‘Consider how you drive’ Tips to make a tank of fuel go further: save 25 percent on petrol

BBC Breakfast compare petrol and diesel prices

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Petrol and diesel prices don’t show any signs of dropping in the UK, with two in five drivers admitting they are making fewer journeys due to the cost. With this in mind, motoring marketplace CarShop has shared 12 driving and car maintenance hacks that increase fuel efficiency which could save hundreds of pounds over the course of a year.

1. Make sure tyre pressures are correct
Under-inflated and over-inflated tyres are not only dangerous, but also waste fuel. Tyres generally lose up to two pounds of air per month, so check their pressure every couple of weeks.

Research shows that if tyres are under-inflated by 20 percent – or around 6psi – up to 10 percent more fuel is used, which costs £1.05 for every 50 miles driven. So, just by checking them regularly, drivers can save almost £200 over the year based on UK average mileage.

2. Cut down on the electrics
If the air conditioning, rear window heater, demister fan and headlights aren’t needed, turn them off.

In-car air conditioning uses up to 1 litre of fuel every 60 miles travelled and costs £1.80 for an average diesel car and £1.67 for petrol powered. Making this small change can save more than £200 a year.

3. Maintain the vehicle
Regular maintenance and servicing improves a vehicle’s efficiency and considerably improves its fuel consumption.

Statistics show that fuel savings of up to 10 percent can be made by replacing a blocked air filter, worn spark plugs or old engine oil and will also help to retain its value when selling.

Up to 63p on every 30 miles travelled could be saved – £147 a year based on UK average annual mileage.

4. Don’t start the engine until ready to go
Engines perform better and warm up faster when moving. Idling can use up to two litres of fuel per hour, emitting over 5.26kg of CO2. This costs around £3.20 an hour, on average, for petrol cars and a little bit more – £3.40 – for diesel.

5. Brake and accelerate less
Both burn fuel, so try to drive smoothly. Accelerate gently and read the traffic situation ahead to avoid unnecessary braking. Roll up slowly for traffic lights or queues to avoid having to stop completely and coast to a stop rather than slamming on the brakes.

Aggressive accelerating and braking can use up to 60 percent more fuel, which quickly makes every journey much more costly.

6. Plan the journey
Getting lost wastes fuel so enter address details in your sat nav and check out the route and traffic news before setting off.

Sitting in traffic jams is also costly; the average car burns two litres of fuel an hour in traffic jams – costing around £3.25 on average for unleaded cars and £3.60 for diesel.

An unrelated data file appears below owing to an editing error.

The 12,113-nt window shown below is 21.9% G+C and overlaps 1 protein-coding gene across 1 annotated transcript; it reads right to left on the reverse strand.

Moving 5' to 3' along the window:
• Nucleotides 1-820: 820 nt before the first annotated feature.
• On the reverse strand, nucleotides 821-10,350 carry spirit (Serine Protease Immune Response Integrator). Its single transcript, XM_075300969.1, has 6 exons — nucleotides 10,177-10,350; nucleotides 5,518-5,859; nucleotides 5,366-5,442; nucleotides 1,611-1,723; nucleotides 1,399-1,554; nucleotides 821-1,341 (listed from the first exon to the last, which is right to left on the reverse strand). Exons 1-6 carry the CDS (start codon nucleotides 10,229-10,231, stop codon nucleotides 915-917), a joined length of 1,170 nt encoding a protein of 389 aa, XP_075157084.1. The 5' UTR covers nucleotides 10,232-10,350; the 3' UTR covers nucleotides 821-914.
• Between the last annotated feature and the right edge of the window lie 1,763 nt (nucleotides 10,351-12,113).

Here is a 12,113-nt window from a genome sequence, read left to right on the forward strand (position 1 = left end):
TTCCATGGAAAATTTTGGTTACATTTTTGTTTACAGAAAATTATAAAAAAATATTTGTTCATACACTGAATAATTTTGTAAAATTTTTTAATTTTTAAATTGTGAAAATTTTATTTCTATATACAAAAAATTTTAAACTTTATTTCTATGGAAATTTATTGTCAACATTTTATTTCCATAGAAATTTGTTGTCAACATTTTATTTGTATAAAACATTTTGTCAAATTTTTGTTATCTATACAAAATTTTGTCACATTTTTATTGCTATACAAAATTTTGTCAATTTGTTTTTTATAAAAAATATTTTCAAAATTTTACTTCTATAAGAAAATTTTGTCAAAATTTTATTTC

7. Keep the car aerodynamic
Roof racks and boxes all add to fuel consumption – as do open windows and sunroofs – so pack carefully and remove them when not in use.

Driving with a roof box uses up to 25 percent more fuel than without by impacting its aerodynamics – costing £3.15 more over a 100-mile journey. Even an empty roof rack uses up to 15 percent more fuel.

8. Declutter the car
Less weight means less fuel, so empty the boot of anything not required. Just remember to leave in any safety equipment.

9. Use the right specification of engine oil to improve efficiency
Check the vehicle handbook to see what that is. Modern engines are built with finer tolerances and therefore require oils with lower viscosity that can also improve fuel economy by around 3 percent. That’s more than 26p per 50-mile journey in an average diesel car.

10. Turn on Eco mode
It reduces throttle responsiveness and engine power output so uses less fuel.

On automatic cars, it will also shift up earlier to keep the vehicle in the most economical gear which is calculated from the engine load.

Around 5 percent of fuel can be saved by doing so – that’s 52p for an average diesel car on a 50-mile journey, and slightly less for a petrol-powered motor.

11. Combine short trips
Cold starts use more fuel, so combine trips and errands. Where possible, make one round trip rather than several short ones to avoid starting the engine from cold too many times. Cold engines will generally use twice as much fuel as a warm engine.

12. Walk or cycle
If you’re only travelling a mile or so, a car may not be needed at all. Leave a little more time and walk or cycle to get the benefit of exercise.

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